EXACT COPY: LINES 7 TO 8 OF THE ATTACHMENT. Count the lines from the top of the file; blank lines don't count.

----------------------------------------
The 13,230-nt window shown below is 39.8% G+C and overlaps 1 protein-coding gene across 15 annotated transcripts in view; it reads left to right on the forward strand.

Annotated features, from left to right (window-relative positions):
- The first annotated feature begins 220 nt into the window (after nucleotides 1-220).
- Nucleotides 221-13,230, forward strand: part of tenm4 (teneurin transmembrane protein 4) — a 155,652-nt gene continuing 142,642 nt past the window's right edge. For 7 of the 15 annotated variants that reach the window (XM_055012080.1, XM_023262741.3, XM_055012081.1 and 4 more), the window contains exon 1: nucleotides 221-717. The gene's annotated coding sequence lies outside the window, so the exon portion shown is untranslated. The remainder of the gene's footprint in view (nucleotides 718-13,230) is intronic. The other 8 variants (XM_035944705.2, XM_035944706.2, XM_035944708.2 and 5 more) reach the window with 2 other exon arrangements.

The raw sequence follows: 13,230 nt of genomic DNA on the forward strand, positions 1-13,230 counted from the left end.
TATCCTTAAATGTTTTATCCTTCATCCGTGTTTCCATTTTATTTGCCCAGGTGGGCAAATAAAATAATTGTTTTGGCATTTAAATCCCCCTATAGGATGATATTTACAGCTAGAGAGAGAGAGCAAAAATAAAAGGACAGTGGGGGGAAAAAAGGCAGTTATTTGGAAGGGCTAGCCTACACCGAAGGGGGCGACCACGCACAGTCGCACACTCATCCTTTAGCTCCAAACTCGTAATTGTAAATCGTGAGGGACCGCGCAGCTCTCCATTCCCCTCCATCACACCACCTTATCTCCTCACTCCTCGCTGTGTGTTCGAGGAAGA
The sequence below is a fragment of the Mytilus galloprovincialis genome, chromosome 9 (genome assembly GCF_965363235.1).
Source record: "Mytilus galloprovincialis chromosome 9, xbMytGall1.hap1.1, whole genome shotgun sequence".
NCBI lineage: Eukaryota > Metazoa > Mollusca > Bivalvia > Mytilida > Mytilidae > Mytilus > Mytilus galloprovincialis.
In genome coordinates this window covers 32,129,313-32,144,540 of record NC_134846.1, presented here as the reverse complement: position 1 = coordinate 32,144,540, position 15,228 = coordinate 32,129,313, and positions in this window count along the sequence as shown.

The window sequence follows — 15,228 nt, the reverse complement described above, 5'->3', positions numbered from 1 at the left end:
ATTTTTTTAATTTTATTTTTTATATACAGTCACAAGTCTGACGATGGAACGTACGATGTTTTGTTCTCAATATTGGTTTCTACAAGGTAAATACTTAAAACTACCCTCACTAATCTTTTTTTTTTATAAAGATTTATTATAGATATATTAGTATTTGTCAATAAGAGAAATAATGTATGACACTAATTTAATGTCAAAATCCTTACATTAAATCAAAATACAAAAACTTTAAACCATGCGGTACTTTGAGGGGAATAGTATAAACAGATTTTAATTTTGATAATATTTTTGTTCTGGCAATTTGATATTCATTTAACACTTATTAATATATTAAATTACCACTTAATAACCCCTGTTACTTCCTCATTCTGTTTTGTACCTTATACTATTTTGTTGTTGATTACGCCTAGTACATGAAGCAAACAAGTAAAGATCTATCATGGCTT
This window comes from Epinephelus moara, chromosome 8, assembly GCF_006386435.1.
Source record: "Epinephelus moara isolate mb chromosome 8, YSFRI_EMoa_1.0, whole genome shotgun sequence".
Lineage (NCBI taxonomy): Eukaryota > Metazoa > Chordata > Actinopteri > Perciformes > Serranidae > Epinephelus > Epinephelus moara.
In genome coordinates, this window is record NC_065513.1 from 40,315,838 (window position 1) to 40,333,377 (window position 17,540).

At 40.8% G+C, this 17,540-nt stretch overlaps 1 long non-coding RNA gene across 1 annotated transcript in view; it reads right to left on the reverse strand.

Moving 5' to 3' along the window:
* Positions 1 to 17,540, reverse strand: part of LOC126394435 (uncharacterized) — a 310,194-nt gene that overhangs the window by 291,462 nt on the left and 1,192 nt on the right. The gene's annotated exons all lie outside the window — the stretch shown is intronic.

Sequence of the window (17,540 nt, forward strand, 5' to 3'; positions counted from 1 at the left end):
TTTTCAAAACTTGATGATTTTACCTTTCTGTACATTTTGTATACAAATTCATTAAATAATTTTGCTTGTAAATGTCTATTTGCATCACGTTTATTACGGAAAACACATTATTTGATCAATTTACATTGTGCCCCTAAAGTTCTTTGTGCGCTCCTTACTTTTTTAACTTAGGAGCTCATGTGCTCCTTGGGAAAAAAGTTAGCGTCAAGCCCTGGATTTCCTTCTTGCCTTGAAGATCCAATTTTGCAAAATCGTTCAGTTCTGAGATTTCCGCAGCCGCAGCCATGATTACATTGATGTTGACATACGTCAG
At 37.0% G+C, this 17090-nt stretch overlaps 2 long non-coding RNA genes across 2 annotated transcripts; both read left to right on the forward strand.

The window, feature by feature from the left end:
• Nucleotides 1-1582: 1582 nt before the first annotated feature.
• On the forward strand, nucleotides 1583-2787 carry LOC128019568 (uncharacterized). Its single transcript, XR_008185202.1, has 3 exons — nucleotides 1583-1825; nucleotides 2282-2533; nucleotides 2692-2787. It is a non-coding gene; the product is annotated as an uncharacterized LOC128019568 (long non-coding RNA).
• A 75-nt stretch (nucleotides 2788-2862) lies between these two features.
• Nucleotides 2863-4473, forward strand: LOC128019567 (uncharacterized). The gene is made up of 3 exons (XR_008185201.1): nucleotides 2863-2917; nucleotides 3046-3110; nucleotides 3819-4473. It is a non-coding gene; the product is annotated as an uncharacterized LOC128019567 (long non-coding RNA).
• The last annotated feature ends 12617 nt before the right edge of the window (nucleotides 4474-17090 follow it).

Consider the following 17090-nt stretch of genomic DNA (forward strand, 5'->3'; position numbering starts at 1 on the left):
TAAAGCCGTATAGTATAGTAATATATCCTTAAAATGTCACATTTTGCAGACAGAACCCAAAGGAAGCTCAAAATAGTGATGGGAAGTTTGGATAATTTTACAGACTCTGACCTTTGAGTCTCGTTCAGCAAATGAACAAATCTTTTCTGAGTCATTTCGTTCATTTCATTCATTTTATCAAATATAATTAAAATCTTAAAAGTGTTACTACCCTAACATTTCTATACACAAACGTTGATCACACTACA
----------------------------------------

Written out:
The sequence below is a fragment of the Mytilus galloprovincialis genome, chromosome 9 (genome assembly GCF_965363235.1).
Source record: "Mytilus galloprovincialis chromosome 9, xbMytGall1.hap1.1, whole genome shotgun sequence".